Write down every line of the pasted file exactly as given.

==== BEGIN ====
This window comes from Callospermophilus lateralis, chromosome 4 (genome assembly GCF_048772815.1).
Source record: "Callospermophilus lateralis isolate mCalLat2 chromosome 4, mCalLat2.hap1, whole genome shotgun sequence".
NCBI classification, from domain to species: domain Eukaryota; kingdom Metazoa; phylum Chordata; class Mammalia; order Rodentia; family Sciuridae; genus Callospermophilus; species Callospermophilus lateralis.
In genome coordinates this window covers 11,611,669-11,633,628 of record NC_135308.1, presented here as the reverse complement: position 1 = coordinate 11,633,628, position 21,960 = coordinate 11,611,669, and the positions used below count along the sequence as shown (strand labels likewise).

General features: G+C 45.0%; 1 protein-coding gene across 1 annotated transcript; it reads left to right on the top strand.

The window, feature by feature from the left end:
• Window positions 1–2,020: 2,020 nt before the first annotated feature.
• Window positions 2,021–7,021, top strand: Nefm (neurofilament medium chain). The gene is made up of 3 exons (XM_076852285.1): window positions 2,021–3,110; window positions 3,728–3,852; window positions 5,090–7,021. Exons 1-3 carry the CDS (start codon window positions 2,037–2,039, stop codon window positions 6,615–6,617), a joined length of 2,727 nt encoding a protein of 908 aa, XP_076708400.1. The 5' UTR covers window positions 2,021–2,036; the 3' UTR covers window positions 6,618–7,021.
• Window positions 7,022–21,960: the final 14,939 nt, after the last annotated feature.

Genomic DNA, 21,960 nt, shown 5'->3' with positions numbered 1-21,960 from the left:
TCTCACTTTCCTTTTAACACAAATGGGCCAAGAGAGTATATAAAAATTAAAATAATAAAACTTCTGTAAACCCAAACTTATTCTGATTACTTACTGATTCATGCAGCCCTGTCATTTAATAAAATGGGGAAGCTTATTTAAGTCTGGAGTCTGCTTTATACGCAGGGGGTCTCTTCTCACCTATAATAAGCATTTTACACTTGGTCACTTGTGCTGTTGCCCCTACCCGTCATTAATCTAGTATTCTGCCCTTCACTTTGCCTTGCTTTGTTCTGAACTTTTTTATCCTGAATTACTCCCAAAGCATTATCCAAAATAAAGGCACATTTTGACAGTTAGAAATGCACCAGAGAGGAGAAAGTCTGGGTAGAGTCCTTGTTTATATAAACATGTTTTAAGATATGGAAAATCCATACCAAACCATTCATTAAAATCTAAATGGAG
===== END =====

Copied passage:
This window comes from Callospermophilus lateralis, chromosome 4 (genome assembly GCF_048772815.1).
Source record: "Callospermophilus lateralis isolate mCalLat2 chromosome 4, mCalLat2.hap1, whole genome shotgun sequence".
NCBI classification, from domain to species: domain Eukaryota; kingdom Metazoa; phylum Chordata; class Mammalia; order Rodentia; family Sciuridae; genus Callospermophilus; species Callospermophilus lateralis.
In genome coordinates this window covers 11,611,669-11,633,628 of record NC_135308.1, presented here as the reverse complement: position 1 = coordinate 11,633,628, position 21,960 = coordinate 11,611,669, and the positions used below count along the sequence as shown (strand labels likewise).

General features: G+C 45.0%; 1 protein-coding gene across 1 annotated transcript; it reads left to right on the top strand.

The window, feature by feature from the left end:
• Window positions 1–2,020: 2,020 nt before the first annotated feature.
• Window positions 2,021–7,021, top strand: Nefm (neurofilament medium chain). The gene is made up of 3 exons (XM_076852285.1): window positions 2,021–3,110; window positions 3,728–3,852; window positions 5,090–7,021. Exons 1-3 carry the CDS (start codon window positions 2,037–2,039, stop codon window positions 6,615–6,617), a joined length of 2,727 nt encoding a protein of 908 aa, XP_076708400.1. The 5' UTR covers window positions 2,021–2,036; the 3' UTR covers window positions 6,618–7,021.
• Window positions 7,022–21,960: the final 14,939 nt, after the last annotated feature.

Genomic DNA, 21,960 nt, shown 5'->3' with positions numbered 1-21,960 from the left:
TCTCACTTTCCTTTTAACACAAATGGGCCAAGAGAGTATATAAAAATTAAAATAATAAAACTTCTGTAAACCCAAACTTATTCTGATTACTTACTGATTCATGCAGCCCTGTCATTTAATAAAATGGGGAAGCTTATTTAAGTCTGGAGTCTGCTTTATACGCAGGGGGTCTCTTCTCACCTATAATAAGCATTTTACACTTGGTCACTTGTGCTGTTGCCCCTACCCGTCATTAATCTAGTATTCTGCCCTTCACTTTGCCTTGCTTTGTTCTGAACTTTTTTATCCTGAATTACTCCCAAAGCATTATCCAAAATAAAGGCACATTTTGACAGTTAGAAATGCACCAGAGAGGAGAAAGTCTGGGTAGAGTCCTTGTTTATATAAACATGTTTTAAGATATGGAAAATCCATACCAAACCATTCATTAAAATCTAAATGGAG